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Title: doubt, critique, reason, hope
Date: 2008-10-07 16:11
Author: Femke
Tags: Texts, History, Tools, Type
Slug: doubt-critique-reason-hope
Status: published

For everyone (like me) who keeps re-reading the 1992 edition of Robin
Kinross' *Modern Typography: an essay in critical history*... his
revised edition</a> (published in 2004) ends in an interestingly
different way\*:

"*The phrase ‘democratization of typography’ has become common,
referring to the wide availability of the tools of production for type
and typographic design. One may take this with some skepticism: after
all, for the majority, the generation and production of these tools is
still largely in the hands of a few corporations — though the open
source software movement may provide an alternative.*  
<!--more-->*If democracy implies a spreading of power to the people,
this is the wrong description of what is going on here: it is more a
simple spreading of typography among the masses. The astonishing
development in this period has not been the contribution of any designer
or writer, but rather the spread of the means of making sophisticated
typography to anyone with a computer. The domain of typography has been
opened up, as never before, and there is a much wider interest in the
activity now than there was even twenty years ago. (...) The great
negative of the modern — irrevocable and disastrous damage to the
natural world — gathers terrifying pace. Enlightenment thus proceeds,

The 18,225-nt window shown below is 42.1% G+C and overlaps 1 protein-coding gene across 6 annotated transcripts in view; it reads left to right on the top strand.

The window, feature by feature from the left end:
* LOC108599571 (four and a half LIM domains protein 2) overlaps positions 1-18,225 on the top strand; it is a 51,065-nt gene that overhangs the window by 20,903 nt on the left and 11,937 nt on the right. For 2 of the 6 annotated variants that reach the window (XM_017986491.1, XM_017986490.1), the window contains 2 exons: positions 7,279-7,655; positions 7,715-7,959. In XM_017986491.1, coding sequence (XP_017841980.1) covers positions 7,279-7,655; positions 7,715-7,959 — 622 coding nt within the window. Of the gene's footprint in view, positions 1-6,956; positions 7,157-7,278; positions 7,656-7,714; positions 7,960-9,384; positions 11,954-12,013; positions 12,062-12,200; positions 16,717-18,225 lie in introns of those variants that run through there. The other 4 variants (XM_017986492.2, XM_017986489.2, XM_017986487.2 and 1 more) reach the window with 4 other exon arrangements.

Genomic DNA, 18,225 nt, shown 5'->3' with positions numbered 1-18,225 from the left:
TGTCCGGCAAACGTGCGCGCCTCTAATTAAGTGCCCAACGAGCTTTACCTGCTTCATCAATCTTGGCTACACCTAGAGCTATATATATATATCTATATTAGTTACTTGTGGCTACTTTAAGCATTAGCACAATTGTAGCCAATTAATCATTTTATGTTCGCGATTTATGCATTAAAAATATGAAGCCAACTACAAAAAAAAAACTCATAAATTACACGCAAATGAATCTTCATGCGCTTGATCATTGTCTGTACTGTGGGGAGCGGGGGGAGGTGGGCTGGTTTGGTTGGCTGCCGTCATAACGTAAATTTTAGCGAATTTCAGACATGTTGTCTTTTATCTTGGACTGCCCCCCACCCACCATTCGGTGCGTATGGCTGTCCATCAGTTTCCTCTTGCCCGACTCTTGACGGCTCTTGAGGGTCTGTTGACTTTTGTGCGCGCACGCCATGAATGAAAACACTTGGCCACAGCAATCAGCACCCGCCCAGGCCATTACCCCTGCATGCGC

amid much babble and confusion. The watchwords remain: doubt, critique,
reason, hope.*”

(Robin Kinross in: [Modern Typography: an essay in critical
history](http://www.hyphenpress.co.uk/books/978-0-907259-18-3). Hyphen
Press, 2004)

<small>Thank you Dave Crossland for the reminder :-)</small>

\* <small>1992 ending: "*The attempt of this essay has been to point to
the effort of reason that has extended over centuries and which, in
typography, has shown itself in a concern for fundamental issues: the
means by which the processes of production can be controlled; the ways
in which the needs and desires of readers and users can be incorporated
into the shaping of products; the description and ordering of the
activity and its materials. Reflection and discussion are the chief
means by which this process has been effected: thus the 'black art' has
been lifted from its dark, magical origins, into what is sometimes
(though still too rarely) a forum of articulate practice and
constructive criticism. There is some connection between this critical
rationality and an approach to the production of artifacts and their
eventual form. This connection will be left undefined here: it is open
for discussion and exploration.*"</small>